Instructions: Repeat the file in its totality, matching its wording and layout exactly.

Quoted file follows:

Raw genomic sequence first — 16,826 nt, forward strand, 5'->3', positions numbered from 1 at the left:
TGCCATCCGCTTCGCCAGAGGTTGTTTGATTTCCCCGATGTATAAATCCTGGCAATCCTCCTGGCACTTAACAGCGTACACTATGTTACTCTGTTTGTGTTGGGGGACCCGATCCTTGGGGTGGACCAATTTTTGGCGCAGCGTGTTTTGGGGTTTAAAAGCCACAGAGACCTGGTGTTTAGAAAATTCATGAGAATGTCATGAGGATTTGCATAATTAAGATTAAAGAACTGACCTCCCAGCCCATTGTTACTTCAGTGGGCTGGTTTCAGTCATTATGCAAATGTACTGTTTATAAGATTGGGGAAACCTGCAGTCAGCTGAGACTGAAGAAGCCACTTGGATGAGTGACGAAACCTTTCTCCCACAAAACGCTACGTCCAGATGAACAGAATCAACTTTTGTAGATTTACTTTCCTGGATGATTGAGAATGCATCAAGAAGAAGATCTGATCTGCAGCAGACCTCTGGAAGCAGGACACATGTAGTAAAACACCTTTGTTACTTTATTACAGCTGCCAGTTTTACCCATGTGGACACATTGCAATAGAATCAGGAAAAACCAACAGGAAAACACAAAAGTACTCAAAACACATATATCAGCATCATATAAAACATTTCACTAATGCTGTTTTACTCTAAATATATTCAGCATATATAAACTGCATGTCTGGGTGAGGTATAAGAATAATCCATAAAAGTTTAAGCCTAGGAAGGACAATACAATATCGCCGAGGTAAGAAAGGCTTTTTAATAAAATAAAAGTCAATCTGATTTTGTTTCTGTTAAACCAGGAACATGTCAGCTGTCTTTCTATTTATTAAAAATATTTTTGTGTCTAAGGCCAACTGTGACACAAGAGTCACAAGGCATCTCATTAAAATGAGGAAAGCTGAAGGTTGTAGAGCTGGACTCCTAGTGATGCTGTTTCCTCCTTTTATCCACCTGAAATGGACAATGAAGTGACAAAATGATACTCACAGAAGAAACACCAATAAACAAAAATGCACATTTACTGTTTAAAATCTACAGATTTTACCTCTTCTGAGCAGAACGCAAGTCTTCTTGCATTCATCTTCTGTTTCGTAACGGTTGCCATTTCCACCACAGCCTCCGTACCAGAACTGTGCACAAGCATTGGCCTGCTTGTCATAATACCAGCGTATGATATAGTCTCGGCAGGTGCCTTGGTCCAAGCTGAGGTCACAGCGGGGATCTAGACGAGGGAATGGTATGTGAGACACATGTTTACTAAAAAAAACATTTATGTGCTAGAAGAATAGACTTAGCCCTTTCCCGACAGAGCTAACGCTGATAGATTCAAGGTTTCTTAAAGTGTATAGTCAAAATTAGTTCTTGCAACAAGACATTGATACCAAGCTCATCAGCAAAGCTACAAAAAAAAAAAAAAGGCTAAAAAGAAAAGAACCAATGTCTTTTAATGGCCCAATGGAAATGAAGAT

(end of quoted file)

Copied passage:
Raw genomic sequence first — 16,826 nt, forward strand, 5'->3', positions numbered from 1 at the left:
TGCCATCCGCTTCGCCAGAGGTTGTTTGATTTCCCCGATGTATAAATCCTGGCAATCCTCCTGGCACTTAACAGCGTACACTATGTTACTCTGTTTGTGTTGGGGGACCCGATCCTTGGGGTGGACCAATTTTTGGCGCAGCGTGTTTTGGGGTTTAAAAGCCACAGAGACCTGGTGTTTAGAAAATTCATGAGAATGTCATGAGGATTTGCATAATTAAGATTAAAGAACTGACCTCCCAGCCCATTGTTACTTCAGTGGGCTGGTTTCAGTCATTATGCAAATGTACTGTTTATAAGATTGGGGAAACCTGCAGTCAGCTGAGACTGAAGAAGCCACTTGGATGAGTGACGAAACCTTTCTCCCACAAAACGCTACGTCCAGATGAACAGAATCAACTTTTGTAGATTTACTTTCCTGGATGATTGAGAATGCATCAAGAAGAAGATCTGATCTGCAGCAGACCTCTGGAAGCAGGACACATGTAGTAAAACACCTTTGTTACTTTATTACAGCTGCCAGTTTTACCCATGTGGACACATTGCAATAGAATCAGGAAAAACCAACAGGAAAACACAAAAGTACTCAAAACACATATATCAGCATCATATAAAACATTTCACTAATGCTGTTTTACTCTAAATATATTCAGCATATATAAACTGCATGTCTGGGTGAGGTATAAGAATAATCCATAAAAGTTTAAGCCTAGGAAGGACAATACAATATCGCCGAGGTAAGAAAGGCTTTTTAATAAAATAAAAGTCAATCTGATTTTGTTTCTGTTAAACCAGGAACATGTCAGCTGTCTTTCTATTTATTAAAAATATTTTTGTGTCTAAGGCCAACTGTGACACAAGAGTCACAAGGCATCTCATTAAAATGAGGAAAGCTGAAGGTTGTAGAGCTGGACTCCTAGTGATGCTGTTTCCTCCTTTTATCCACCTGAAATGGACAATGAAGTGACAAAATGATACTCACAGAAGAAACACCAATAAACAAAAATGCACATTTACTGTTTAAAATCTACAGATTTTACCTCTTCTGAGCAGAACGCAAGTCTTCTTGCATTCATCTTCTGTTTCGTAACGGTTGCCATTTCCACCACAGCCTCCGTACCAGAACTGTGCACAAGCATTGGCCTGCTTGTCATAATACCAGCGTATGATATAGTCTCGGCAGGTGCCTTGGTCCAAGCTGAGGTCACAGCGGGGATCTAGACGAGGGAATGGTATGTGAGACACATGTTTACTAAAAAAAACATTTATGTGCTAGAAGAATAGACTTAGCCCTTTCCCGACAGAGCTAACGCTGATAGATTCAAGGTTTCTTAAAGTGTATAGTCAAAATTAGTTCTTGCAACAAGACATTGATACCAAGCTCATCAGCAAAGCTACAAAAAAAAAAAAAAGGCTAAAAAGAAAAGAACCAATGTCTTTTAATGGCCCAATGGAAATGAAGAT